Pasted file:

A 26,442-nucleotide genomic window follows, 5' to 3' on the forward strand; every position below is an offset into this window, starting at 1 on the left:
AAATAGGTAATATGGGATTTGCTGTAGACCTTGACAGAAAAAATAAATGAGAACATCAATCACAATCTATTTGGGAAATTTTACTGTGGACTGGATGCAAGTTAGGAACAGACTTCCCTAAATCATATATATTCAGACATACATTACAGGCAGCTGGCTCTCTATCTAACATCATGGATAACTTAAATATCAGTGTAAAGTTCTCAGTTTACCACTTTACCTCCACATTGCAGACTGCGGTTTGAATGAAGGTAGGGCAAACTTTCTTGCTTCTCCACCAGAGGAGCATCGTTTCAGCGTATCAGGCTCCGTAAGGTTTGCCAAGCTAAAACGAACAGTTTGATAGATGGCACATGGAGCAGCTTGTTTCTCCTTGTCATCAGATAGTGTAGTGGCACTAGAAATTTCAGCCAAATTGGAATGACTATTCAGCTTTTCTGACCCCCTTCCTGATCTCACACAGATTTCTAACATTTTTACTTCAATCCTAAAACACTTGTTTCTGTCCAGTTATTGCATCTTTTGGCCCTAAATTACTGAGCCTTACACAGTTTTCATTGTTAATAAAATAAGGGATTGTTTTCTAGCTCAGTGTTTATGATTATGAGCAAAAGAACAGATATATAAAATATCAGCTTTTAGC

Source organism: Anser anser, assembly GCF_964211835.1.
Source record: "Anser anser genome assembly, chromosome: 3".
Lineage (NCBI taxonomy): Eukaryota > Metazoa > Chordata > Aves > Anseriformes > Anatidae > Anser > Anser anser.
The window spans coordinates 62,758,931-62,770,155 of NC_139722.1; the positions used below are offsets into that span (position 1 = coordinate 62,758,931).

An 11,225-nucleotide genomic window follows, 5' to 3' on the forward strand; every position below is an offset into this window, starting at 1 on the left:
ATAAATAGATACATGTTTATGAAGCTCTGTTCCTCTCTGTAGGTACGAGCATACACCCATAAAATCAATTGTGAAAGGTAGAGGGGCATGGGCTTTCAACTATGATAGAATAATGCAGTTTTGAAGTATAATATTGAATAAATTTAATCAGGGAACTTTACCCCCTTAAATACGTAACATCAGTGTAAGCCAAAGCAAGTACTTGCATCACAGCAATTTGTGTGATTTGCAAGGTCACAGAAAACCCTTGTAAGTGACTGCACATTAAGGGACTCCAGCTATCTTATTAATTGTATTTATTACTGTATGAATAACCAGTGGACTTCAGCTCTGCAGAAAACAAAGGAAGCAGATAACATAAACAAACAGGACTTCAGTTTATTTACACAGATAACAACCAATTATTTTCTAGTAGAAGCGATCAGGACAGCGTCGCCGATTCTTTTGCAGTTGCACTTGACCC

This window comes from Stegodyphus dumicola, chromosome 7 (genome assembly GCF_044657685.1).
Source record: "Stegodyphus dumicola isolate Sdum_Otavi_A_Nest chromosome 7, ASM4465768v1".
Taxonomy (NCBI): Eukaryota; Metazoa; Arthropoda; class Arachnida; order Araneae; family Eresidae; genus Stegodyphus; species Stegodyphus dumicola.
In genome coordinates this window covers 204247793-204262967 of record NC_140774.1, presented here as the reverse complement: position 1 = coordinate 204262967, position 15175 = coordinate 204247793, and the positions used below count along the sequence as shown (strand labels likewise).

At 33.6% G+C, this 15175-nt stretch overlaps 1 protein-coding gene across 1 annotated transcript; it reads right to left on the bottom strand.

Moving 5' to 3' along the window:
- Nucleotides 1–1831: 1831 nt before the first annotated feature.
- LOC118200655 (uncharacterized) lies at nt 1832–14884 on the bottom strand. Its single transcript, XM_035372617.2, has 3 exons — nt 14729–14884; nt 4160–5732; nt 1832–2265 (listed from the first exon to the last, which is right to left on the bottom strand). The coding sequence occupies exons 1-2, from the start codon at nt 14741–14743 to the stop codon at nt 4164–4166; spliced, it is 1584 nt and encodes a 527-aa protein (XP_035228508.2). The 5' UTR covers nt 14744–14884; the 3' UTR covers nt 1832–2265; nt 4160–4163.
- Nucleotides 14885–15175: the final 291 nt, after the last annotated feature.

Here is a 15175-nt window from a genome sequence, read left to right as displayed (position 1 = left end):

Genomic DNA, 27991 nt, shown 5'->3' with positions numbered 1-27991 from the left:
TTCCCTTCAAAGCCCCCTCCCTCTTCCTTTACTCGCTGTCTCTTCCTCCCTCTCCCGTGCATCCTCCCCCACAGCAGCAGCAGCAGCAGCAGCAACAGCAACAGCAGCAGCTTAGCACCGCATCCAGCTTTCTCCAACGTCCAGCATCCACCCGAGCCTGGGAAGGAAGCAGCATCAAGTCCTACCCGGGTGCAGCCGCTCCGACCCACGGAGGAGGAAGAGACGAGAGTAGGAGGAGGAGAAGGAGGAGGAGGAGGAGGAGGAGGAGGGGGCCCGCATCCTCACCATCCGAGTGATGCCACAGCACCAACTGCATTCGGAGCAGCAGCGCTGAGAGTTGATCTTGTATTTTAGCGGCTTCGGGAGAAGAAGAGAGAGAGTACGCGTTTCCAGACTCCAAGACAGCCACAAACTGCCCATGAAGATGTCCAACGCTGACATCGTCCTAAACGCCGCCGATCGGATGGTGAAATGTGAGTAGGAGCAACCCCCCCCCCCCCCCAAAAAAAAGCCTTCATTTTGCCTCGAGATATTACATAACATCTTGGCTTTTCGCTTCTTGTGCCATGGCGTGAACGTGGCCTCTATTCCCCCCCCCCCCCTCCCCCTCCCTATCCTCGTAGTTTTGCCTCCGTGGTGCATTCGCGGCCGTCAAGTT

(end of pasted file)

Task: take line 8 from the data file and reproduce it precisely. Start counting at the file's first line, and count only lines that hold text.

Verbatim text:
ATAAATAGATACATGTTTATGAAGCTCTGTTCCTCTCTGTAGGTACGAGCATACACCCATAAAATCAATTGTGAAAGGTAGAGGGGCATGGGCTTTCAACTATGATAGAATAATGCAGTTTTGAAGTATAATATTGAATAAATTTAATCAGGGAACTTTACCCCCTTAAATACGTAACATCAGTGTAAGCCAAAGCAAGTACTTGCATCACAGCAATTTGTGTGATTTGCAAGGTCACAGAAAACCCTTGTAAGTGACTGCACATTAAGGGACTCCAGCTATCTTATTAATTGTATTTATTACTGTATGAATAACCAGTGGACTTCAGCTCTGCAGAAAACAAAGGAAGCAGATAACATAAACAAACAGGACTTCAGTTTATTTACACAGATAACAACCAATTATTTTCTAGTAGAAGCGATCAGGACAGCGTCGCCGATTCTTTTGCAGTTGCACTTGACCC